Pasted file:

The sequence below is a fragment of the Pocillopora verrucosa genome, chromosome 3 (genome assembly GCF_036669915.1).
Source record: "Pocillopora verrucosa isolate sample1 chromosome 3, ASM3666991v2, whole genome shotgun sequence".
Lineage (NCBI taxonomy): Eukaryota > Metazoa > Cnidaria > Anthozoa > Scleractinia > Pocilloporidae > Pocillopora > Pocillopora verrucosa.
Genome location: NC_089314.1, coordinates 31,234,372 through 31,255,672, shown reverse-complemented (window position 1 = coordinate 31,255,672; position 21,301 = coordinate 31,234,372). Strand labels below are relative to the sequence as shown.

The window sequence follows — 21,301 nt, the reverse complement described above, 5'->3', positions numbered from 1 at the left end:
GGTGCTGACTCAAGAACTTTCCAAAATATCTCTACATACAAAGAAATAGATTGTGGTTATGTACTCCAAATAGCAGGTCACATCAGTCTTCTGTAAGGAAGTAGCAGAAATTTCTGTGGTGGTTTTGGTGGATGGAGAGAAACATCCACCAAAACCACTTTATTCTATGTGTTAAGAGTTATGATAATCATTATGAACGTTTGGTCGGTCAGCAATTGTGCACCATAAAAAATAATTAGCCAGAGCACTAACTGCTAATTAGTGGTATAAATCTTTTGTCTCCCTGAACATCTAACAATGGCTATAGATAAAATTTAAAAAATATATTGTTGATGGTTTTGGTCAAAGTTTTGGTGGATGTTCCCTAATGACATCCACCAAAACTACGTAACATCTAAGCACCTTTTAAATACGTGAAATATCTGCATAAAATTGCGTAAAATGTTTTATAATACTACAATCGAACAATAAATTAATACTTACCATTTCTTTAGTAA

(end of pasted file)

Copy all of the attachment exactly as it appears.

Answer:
The sequence below is a fragment of the Pocillopora verrucosa genome, chromosome 3 (genome assembly GCF_036669915.1).
Source record: "Pocillopora verrucosa isolate sample1 chromosome 3, ASM3666991v2, whole genome shotgun sequence".
Lineage (NCBI taxonomy): Eukaryota > Metazoa > Cnidaria > Anthozoa > Scleractinia > Pocilloporidae > Pocillopora > Pocillopora verrucosa.
Genome location: NC_089314.1, coordinates 31,234,372 through 31,255,672, shown reverse-complemented (window position 1 = coordinate 31,255,672; position 21,301 = coordinate 31,234,372). Strand labels below are relative to the sequence as shown.

The window sequence follows — 21,301 nt, the reverse complement described above, 5'->3', positions numbered from 1 at the left end:
GGTGCTGACTCAAGAACTTTCCAAAATATCTCTACATACAAAGAAATAGATTGTGGTTATGTACTCCAAATAGCAGGTCACATCAGTCTTCTGTAAGGAAGTAGCAGAAATTTCTGTGGTGGTTTTGGTGGATGGAGAGAAACATCCACCAAAACCACTTTATTCTATGTGTTAAGAGTTATGATAATCATTATGAACGTTTGGTCGGTCAGCAATTGTGCACCATAAAAAATAATTAGCCAGAGCACTAACTGCTAATTAGTGGTATAAATCTTTTGTCTCCCTGAACATCTAACAATGGCTATAGATAAAATTTAAAAAATATATTGTTGATGGTTTTGGTCAAAGTTTTGGTGGATGTTCCCTAATGACATCCACCAAAACTACGTAACATCTAAGCACCTTTTAAATACGTGAAATATCTGCATAAAATTGCGTAAAATGTTTTATAATACTACAATCGAACAATAAATTAATACTTACCATTTCTTTAGTAA